It’s getting to the point where I need a food change. Where the food that is supposed to get me through is tasting gross and slowing my system. It’s adding to my stress. I’ve got a few plans cooking that start on Sunday afternoon, but I don’t know if that should also be one of them. Maybe it would just be okay to force down a salad. Fake it until you make it?
As I was pulling into the parking lot, we got a text about the cat. She had gone missing. She’s a cat that was found on the railroad tracks, a ball of fur and vinegar who by some good grace was put in our path, we of a cat-loving nature. I can’t say that she’d have had an easier life with anyone else in charge of her comings and goings. Chessie, the railroad kitten, was at my parents’ house and my father was the one texting. Then came the sister’s facebook message. Okay, I said to myself after reading it, okay. I don’t know if I meant it, but I said okay. She’s not my cat, but the idea of her lost out there on the mean streets of idyllic, sunset suburbia isn’t great to have to ponder.
It has been a long day of striving again, of being relieved and then sucker punched, relieved, sucker punched. I’ve heard about Nice, but only tangentially, only in headlines. I feel like I’m only capable of processing headlines, even if they’re the most stringent and dangerous part of the news. A distillation, 100 proof. And I’ve been so drunk on it lately, bashed about with the ceiling for the floor and the floor for the ceiling with fucking shitty news. Every generation has its paranoia, every generation peering down on the next thinks it’s the end of civilization as we know it, but the truth of it is that eventually one of them will be right. You can read that a crazy fanatic person filled with hate drove into a crowd of celebrating people and your eyes can slowly close to let the picture come in, fuzzy and without sound effects, only a soundtrack that is just this song.
The song ends and you can open your eyes, feel your own body against the familiar air, the familiar ground, the familiar impulse to live. Say Okay. Nobody thinks you mean it.
Tomorrow is my mom’s next appointment. An appointment where they are to explain options and status and treatment. Okay, I say, without meaning it at all. Okay. Let me know.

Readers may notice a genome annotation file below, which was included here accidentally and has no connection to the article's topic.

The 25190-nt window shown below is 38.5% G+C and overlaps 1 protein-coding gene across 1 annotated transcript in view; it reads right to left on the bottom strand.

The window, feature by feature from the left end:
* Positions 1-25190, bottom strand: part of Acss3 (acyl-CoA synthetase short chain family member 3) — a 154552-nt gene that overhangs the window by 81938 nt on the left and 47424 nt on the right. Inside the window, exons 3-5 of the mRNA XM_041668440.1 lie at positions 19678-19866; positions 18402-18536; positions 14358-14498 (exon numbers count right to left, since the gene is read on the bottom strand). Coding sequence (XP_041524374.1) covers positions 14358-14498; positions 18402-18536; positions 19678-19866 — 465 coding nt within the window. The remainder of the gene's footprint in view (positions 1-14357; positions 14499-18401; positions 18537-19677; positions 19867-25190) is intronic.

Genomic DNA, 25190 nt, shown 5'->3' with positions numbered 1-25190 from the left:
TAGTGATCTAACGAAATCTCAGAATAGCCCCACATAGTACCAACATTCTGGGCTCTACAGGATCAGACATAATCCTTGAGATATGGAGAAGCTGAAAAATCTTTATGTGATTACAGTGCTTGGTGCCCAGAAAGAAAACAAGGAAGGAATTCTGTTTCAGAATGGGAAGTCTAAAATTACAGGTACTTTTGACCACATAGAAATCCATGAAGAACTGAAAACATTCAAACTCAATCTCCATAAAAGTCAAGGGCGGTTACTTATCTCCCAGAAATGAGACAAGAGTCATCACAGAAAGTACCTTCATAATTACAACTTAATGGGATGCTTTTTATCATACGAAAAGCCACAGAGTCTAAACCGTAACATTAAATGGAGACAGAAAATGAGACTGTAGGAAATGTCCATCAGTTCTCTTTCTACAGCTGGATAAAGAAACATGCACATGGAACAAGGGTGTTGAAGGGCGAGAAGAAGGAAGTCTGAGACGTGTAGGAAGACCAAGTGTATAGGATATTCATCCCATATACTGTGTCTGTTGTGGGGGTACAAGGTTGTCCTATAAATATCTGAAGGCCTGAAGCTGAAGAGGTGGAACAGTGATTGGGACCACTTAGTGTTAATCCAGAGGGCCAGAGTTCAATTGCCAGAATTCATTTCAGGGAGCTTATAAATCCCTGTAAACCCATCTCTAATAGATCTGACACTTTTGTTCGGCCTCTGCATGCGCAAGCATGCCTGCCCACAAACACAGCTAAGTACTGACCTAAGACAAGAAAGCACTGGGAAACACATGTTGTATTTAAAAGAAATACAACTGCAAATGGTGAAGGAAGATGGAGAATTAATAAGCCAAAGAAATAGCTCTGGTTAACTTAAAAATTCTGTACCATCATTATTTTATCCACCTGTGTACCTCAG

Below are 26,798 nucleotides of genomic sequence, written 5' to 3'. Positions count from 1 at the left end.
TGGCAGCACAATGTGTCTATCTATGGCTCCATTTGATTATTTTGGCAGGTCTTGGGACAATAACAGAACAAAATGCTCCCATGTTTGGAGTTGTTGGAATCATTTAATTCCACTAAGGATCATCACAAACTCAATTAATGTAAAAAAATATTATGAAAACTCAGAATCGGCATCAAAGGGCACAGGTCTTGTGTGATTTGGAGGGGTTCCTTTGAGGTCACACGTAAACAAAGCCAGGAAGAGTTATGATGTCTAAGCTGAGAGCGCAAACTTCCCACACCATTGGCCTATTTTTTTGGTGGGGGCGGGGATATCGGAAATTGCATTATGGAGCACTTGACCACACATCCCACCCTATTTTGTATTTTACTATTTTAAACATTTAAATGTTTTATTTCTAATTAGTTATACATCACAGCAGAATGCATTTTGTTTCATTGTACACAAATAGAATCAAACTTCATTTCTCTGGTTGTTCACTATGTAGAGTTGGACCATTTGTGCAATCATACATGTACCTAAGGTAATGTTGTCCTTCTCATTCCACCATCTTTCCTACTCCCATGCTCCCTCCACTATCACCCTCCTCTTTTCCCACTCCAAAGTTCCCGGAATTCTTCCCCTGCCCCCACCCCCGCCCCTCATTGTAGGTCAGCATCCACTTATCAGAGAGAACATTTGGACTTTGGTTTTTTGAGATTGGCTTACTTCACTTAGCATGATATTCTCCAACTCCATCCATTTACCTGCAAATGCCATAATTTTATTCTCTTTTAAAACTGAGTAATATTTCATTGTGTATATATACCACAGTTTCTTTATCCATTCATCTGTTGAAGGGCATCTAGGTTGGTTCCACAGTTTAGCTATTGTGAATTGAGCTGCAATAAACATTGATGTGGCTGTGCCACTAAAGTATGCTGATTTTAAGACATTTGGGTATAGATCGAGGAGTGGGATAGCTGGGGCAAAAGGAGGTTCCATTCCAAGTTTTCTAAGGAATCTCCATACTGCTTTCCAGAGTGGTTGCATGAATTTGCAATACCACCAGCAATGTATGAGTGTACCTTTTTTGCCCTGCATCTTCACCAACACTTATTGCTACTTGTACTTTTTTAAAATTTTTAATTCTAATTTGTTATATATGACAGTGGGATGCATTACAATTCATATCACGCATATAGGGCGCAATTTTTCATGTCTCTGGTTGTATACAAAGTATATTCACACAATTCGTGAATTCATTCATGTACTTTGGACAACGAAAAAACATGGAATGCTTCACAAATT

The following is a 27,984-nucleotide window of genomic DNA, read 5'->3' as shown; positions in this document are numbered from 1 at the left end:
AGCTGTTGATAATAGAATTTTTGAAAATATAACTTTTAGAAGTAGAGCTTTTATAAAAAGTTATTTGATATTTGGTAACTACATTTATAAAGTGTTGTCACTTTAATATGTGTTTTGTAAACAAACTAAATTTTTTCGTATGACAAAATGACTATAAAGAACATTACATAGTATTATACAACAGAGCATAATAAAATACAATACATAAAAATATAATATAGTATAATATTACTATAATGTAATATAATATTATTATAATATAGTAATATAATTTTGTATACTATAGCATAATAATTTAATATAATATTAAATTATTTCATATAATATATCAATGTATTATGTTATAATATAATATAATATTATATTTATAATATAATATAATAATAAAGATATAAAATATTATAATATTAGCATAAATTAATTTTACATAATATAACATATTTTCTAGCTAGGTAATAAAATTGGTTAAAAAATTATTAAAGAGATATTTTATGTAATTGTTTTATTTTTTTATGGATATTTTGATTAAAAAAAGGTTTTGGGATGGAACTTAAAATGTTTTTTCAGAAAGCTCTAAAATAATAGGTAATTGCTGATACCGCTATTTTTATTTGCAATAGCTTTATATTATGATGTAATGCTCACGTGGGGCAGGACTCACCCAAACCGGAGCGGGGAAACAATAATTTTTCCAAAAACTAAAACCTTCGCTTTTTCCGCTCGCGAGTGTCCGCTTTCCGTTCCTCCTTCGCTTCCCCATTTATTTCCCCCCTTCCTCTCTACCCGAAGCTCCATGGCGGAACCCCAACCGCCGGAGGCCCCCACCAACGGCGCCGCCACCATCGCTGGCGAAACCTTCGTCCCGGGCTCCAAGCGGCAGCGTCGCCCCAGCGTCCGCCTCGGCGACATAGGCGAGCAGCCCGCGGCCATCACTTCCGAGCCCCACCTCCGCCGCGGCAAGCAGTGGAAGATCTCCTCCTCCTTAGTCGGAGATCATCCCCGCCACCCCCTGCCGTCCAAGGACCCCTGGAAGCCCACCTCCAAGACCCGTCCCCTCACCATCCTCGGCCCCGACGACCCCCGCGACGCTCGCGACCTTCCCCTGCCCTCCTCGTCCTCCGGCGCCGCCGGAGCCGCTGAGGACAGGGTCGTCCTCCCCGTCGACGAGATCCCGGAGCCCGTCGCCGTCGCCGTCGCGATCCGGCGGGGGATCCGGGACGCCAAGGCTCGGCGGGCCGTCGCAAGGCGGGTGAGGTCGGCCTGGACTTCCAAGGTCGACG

Not an hour later, the message comes through on all fronts. The cat’s been found. Was just hiding from the dog, her enemy and was just biding her time and sleeping. Was surprised that there was a hubbub and secretly pleased. She looks at you, a ball of fur and Okay. She wouldn’t know to be otherwise.
Do have my good wishes.
Sitting in the dark with a peanut butter and apricot jelly sandwich, with a fan pressed against my skin at maximum speed, feeling somewhat holy.
The room is, by my standards, and I’d guess most other people’s, clean. There isn’t anything hiding under the bed except a giant linen bag with a zipper filled with winter clothing. There aren’t piles like there usually are when I stop cleaning for the day; however, I already feel anxious about what’s happening with the clothing I have on now, where things are going to wind up, what I’m going to do with my plate. I want, all of a sudden, to be alert to all of it.
That’s the story, that’s the sacramental nature of this weekend, that I worked myself to the bone to find homes for my things. It is not perfect. I haven’t run the vacuum cleaner yet, everything’s haphazard on the bookshelves. It only “looks” neat. I keep telling myself not to call this done. But I know, for me, right now…looking neat is a far better place than where it was and even that is infinitely better than where it has been…and finding the strength to maintain it instead of being frustrated at myself over not having the interest to get down on my hands and knees and fluff carpet fibers until they’re perfectly coiffed is the actual Herculean task at hand.
I wish I took a before picture. It looks rather bare now. I found myself having to stop and breathe because I was willing to toss everything, give away everything. I had to remind myself that it isn’t a dorm room and I don’t have to live with everything out of these four walls forever and always. I might someday want a crimson crush velour throw pillow trimmed with little plastic crystals.. Computer for a few minutes, the bell went off, time to clean for a few minutes, back and forth, up and down off this lowrider IKEA bed for nearly two days straight. It wasn’t mania, but it was an intense couple of days. I forgot to worry about why I needed to clean up and instead just did. So now the universe has a sense of order for the moment and I don’t want to let that go. I am up one or two rung on the adulting ladder. I want to make my lunch, pick out my clothes, get ready to maybe wake up early and exercise. All these things that take no time at all when you’re not digging through skyscapes of clothing and paper.